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On News Media

I haven’t written anything in about a week, but it hasn’t been for lack of trying. It’s not that I haven’t had time or that I’ve been distracted.  It’s simply that every time I sit down to write, be it about the Trayvon Martin case, the “war on women” or even the monthly jobs report from the Bureau of Labor Statistics, it turned into a discussion of how the media was treating each story.  And when I tried to write about the news media, it turned out  that I dislike so many aspects of it that I had trouble organizing/keeping brief my thoughts. And while I have many other interests and points of view that I would like to share, I’ve been preoccupied with trying to figure out how to even start my discussion of the media without rambling down a long road of circumstantial critiques.

So I’ll start with this: if you as a reader, viewer or listener find that the source from which you get your news always agrees with you, that source is biased. I’m sorry to break it to you, but it’s not that you’re just SO smart. It’s not that your points of view are all just SO correct. It’s that your news source is biased.

It seems that most news media outlets have done away with the old adage of reporting facts and letting viewers decide.  The front page and the editorial section have merged. Everything is an editorial, now. Opinions, when not blatantly stated, are hidden in the facts or the stories that have been selected to be reported, or in the subtle word choice used while reporting.  And before anything can be said about the news you read, listen to or watch, this first must be acknowledged.

A secondary element to this discussion is the ridiculous notion that is pushed by the right about the liberal bias of the “mainstream media.” Now, I have already stated that most news sources show a bias. Some stronger than others.  Some are actually completely factual but because those facts fly in the face of one ideology or another, those facts are considered biased.  However, it is patently absurd for the number one cable news network in the country according to Nielsen ratings (Fox News), along with  two of the top listened-to radio programs in the country (Rush Limbaugh and Sean Hannity) NOT to consider themselves mainstream media.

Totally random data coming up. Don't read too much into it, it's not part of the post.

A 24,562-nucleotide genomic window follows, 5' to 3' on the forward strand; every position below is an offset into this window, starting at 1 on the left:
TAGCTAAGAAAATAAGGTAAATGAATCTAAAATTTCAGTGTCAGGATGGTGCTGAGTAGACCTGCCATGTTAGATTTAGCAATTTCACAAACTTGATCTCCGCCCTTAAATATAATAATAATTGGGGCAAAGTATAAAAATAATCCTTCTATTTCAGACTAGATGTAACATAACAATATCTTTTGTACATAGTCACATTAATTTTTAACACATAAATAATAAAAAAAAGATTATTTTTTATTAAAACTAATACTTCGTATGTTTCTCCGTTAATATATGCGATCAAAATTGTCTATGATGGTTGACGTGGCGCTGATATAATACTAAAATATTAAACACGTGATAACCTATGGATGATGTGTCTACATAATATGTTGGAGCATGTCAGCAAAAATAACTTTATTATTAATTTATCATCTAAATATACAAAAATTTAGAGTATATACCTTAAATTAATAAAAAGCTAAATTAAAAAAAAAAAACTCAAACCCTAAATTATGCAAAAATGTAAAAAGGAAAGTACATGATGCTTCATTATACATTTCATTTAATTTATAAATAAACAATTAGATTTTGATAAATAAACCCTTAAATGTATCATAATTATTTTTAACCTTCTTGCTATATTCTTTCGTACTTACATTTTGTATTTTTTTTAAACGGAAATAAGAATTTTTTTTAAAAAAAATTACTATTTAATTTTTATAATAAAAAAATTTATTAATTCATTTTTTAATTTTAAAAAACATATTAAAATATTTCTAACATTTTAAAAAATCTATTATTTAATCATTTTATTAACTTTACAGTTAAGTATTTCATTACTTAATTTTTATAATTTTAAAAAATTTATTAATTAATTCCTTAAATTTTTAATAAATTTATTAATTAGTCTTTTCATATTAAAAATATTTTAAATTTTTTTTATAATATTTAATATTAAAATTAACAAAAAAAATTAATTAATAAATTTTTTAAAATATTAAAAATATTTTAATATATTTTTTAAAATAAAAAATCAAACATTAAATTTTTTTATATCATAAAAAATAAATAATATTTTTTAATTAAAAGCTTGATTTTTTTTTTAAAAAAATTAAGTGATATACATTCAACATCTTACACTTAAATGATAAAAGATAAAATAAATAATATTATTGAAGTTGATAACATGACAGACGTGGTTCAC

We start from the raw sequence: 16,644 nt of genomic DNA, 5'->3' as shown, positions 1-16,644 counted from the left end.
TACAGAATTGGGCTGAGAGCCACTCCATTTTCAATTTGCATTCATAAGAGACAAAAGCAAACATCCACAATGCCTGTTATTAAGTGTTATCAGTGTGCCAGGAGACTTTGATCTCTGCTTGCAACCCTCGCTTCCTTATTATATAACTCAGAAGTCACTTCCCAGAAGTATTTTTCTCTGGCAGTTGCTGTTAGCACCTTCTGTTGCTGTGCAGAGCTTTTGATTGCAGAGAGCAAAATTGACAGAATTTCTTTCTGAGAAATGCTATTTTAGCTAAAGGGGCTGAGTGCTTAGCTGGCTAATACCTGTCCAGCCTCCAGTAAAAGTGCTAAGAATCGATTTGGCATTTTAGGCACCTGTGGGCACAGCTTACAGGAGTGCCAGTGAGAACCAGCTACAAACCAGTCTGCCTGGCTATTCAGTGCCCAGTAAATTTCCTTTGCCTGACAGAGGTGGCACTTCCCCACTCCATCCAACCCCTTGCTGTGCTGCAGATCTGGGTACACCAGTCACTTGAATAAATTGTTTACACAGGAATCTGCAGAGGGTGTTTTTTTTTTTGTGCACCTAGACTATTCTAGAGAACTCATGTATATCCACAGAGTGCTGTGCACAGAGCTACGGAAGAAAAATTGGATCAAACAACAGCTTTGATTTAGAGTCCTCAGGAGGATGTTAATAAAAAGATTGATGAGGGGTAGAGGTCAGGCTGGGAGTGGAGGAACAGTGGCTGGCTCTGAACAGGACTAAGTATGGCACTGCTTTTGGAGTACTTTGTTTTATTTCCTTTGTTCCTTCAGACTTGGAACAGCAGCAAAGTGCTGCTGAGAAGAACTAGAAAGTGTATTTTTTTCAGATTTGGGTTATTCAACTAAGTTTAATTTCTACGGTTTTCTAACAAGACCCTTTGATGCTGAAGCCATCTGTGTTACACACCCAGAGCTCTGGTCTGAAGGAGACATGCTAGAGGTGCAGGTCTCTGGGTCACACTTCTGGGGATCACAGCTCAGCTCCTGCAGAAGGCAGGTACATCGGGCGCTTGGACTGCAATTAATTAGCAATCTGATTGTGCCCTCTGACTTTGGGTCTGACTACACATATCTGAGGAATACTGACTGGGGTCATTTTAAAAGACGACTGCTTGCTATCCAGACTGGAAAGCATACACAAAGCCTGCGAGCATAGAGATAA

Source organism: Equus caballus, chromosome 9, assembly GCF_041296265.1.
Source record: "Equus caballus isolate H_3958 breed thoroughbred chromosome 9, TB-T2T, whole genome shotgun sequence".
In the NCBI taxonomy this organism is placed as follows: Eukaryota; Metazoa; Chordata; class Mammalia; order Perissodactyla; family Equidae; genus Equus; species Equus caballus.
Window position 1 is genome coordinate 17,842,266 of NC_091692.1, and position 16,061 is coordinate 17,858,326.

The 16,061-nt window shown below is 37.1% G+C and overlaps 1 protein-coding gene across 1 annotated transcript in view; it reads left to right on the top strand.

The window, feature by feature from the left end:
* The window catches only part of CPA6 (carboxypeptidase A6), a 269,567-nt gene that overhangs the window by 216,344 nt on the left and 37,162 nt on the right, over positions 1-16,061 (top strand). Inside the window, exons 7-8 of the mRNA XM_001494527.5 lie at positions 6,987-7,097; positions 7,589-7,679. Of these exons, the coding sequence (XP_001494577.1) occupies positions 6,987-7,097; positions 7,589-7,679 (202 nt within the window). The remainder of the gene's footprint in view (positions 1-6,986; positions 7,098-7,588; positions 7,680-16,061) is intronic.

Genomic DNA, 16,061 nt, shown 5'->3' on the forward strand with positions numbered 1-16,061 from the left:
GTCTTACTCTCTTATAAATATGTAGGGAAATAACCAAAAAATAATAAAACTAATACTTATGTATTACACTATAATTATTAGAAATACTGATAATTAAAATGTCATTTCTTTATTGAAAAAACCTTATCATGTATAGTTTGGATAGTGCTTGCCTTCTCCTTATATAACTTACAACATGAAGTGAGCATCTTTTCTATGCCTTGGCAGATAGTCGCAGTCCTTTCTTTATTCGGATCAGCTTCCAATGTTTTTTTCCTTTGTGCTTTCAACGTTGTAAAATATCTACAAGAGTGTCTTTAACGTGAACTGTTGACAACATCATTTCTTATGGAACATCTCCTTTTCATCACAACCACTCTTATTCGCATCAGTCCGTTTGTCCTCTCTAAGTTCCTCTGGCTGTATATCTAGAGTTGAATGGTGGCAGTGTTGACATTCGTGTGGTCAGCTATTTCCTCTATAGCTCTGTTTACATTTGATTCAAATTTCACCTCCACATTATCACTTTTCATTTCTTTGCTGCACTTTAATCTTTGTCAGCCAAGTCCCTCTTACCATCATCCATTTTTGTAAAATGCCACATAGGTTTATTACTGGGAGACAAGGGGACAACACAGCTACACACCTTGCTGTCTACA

It is just as absurd for those same mainstream media outlets to claim any lack of bias.  I am not writing this as a hit job on Fox News, though I might argue that they deserve it, but I watch a lot of Fox News and once upon a time (three years ago or so) I listened to Rush Limbaugh frequently. It does not take a media expert or any kind of expert to identify the biases present in both.

Personally, I like my news to come at me in the form of a debate or a conversation.  Because this is so difficult to achieve, I find that the best alternative I can recommend is to flip back and forth between CNN, Fox News and MSNBC depending on the story being reported. Check different websites for their editorials on the hot-button issue of the day. Try something other than NPR to get your radio news… no wait, don’t do that. I love NPR.

The point is that if you only watch news that reaffirms what you already feel, you will never learn anything about the changing world and the issues that face it. In order to open your mind to all possible outcomes to a particular event, consumers of the news will have to diversify inputs on their own, to make up for the fact that news outlets themselves have ceased to diversify their outputs.

While I could go on for pages about my issues with the media, those are going to be conversations for another day. I think this is a good starting point. Let’s simply acknowledge that most news comes with a bias or opinion built in, and that Fox News and other conservative-leaning news sources are completely mainstream and have no room to boast of some sort of moral high ground against any liberal-leaning outlets.

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